Drug rehab agencies, psychiatrists warn against cannabis legalisation

Drug rehabilitation agencies, including government-run Sedqa, do not want cannabis to be legalised and argue that ‘recreational’ label normalised and popularised the drug

Drug rehab agencies oppose cannabis legalisation but do not want users to be stigmatised
Drug rehab agencies oppose cannabis legalisation but do not want users to be stigmatised

Cannabis must not be made legal because of the social and health problems it can cause but users must not be stigamtised, drug rehabilitation agencies said.

Caritas, the Oasi Foundation and Sedqa, a government agency, said they were concerned by the use of the term “recreational cannabis”, which they argued normalised and popularised the drug.

The three agencies that work in the drug rehabailitation sector were joined by the Association of Psychiatrists in warning about the dangers posed by cannabis.

“We keep hoping that proposed laws do not open the doors and windows for people to access the drug legally, and all social consequences and disadvantages this will cause to the most vulnerable are considered well,” the organisations said.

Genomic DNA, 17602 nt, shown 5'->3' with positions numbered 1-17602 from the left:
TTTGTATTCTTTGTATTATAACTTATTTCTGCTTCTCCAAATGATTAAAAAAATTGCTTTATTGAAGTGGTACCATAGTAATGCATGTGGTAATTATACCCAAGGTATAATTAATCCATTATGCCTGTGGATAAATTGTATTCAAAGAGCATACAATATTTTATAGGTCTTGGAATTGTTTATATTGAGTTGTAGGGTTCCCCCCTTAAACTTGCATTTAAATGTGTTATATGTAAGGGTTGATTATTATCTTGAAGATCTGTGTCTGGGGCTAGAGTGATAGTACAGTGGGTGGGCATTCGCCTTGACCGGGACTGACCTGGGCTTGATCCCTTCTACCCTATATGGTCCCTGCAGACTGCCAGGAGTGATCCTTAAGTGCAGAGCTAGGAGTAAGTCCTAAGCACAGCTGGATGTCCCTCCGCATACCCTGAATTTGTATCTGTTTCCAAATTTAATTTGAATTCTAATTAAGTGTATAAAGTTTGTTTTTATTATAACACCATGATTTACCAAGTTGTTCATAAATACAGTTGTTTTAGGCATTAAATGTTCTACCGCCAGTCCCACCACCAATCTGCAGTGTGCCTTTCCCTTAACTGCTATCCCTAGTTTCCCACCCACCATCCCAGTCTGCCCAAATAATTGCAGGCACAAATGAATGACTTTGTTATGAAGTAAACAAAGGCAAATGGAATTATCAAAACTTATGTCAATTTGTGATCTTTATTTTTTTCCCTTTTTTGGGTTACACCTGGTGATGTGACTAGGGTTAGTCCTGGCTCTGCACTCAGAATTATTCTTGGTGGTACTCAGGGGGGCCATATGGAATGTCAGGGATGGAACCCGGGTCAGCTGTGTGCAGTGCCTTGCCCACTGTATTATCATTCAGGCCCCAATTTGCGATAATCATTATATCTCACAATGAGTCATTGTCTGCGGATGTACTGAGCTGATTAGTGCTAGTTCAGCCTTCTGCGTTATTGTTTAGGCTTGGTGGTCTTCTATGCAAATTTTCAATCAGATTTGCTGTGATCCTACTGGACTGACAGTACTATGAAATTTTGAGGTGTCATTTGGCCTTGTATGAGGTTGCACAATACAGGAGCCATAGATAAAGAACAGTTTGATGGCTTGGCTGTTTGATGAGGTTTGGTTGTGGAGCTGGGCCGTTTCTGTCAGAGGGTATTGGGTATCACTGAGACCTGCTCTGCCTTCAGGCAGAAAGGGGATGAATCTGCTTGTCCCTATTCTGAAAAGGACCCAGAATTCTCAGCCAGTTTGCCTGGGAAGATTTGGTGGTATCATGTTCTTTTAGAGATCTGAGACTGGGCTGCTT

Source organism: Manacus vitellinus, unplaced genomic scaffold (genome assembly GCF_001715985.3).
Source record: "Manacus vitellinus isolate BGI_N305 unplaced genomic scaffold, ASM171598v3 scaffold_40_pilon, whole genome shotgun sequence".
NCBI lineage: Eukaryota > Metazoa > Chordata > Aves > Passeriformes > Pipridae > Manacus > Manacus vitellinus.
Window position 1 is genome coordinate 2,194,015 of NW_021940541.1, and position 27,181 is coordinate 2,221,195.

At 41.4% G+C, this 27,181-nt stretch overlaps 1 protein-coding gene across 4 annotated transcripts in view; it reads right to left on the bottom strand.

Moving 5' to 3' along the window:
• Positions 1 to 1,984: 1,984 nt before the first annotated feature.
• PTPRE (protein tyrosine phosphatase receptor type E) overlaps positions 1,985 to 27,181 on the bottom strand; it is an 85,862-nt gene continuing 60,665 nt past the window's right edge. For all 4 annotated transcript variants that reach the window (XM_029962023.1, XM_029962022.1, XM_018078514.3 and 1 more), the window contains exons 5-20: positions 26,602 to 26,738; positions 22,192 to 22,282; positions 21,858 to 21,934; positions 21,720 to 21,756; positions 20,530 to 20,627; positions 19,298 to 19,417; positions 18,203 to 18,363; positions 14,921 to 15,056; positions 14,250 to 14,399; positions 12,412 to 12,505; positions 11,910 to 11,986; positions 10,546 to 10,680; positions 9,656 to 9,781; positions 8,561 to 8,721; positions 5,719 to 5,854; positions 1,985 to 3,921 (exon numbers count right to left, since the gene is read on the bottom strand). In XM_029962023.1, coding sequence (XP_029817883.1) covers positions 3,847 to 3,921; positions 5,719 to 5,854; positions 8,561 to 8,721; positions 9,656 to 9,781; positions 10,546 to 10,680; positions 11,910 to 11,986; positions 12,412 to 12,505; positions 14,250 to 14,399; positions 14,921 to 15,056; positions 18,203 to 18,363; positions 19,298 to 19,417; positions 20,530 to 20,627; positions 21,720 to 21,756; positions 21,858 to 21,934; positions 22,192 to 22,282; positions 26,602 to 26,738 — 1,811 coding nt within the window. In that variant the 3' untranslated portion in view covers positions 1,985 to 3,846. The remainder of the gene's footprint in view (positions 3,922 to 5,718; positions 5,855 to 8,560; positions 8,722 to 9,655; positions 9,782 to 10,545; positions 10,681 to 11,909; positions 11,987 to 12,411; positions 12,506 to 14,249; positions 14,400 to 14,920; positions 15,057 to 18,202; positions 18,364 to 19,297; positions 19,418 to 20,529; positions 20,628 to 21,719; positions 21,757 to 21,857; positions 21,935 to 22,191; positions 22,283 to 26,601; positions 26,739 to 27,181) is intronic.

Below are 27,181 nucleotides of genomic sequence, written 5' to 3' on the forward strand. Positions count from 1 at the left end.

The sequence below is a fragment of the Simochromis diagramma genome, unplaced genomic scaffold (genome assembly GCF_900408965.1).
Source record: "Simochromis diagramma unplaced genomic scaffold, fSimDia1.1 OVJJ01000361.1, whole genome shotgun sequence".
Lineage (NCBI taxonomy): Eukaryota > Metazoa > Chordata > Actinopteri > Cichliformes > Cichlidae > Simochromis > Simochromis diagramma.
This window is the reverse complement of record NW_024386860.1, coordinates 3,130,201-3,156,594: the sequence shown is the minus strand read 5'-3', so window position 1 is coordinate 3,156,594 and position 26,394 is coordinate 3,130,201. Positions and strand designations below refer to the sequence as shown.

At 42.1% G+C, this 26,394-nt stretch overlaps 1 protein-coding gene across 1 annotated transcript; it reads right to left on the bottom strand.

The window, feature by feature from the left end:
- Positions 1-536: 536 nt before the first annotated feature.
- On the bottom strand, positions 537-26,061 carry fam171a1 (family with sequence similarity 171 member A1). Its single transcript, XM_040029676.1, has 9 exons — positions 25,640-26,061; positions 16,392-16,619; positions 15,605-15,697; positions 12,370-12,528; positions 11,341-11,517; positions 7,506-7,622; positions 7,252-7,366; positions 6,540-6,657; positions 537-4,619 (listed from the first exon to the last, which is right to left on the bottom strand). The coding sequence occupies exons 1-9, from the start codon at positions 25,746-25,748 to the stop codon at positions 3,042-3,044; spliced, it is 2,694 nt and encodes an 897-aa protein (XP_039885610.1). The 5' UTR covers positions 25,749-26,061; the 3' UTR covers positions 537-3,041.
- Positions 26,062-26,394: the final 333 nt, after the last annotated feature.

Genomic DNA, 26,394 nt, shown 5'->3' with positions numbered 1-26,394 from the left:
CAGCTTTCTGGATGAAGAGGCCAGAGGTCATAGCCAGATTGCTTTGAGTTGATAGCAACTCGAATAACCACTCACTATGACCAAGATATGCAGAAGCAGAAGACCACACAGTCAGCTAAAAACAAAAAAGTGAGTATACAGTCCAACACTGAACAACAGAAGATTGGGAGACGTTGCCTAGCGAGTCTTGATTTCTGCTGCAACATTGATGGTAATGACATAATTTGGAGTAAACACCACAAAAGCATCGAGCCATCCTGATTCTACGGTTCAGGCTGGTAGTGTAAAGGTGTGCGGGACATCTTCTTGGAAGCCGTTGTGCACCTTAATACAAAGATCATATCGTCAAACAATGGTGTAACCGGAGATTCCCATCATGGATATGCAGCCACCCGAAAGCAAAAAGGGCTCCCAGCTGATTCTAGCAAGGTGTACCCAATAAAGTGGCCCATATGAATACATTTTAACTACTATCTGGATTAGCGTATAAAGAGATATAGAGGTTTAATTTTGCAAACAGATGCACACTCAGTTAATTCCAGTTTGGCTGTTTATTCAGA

Government is considering the legalisation of cannabis and in a recent message to mark 4/20, the day (20 April) used by pro-legalisation cannabis activists to raise awareness about the subject, Parliamentary Secretary Rosianne Cutajar reiterated the commitment to deliver on the pledge.

The organisation welcomed developments over the past few years that decriminalised the use in small quantities of cannabis and the regulation of medicinal cannabis.

They called for cannabis users not to be stigmatised but expressed concern on the message that cannabis could have recreational value.

“From the experiences we have of people who smoke cigarettes and drink alcohol, when a drug becomes popular and legal, the tendency is to use it more and consequently its negative impacts are felt more,” the organisations said.

They also noted that recent studies have confirmed that cannabis use by adolescents can cause damage to the brain and increases the risk of dependency on other drugs.

They also flagged the risk some ran of developing paranoia and psychosis if they used cannabis.

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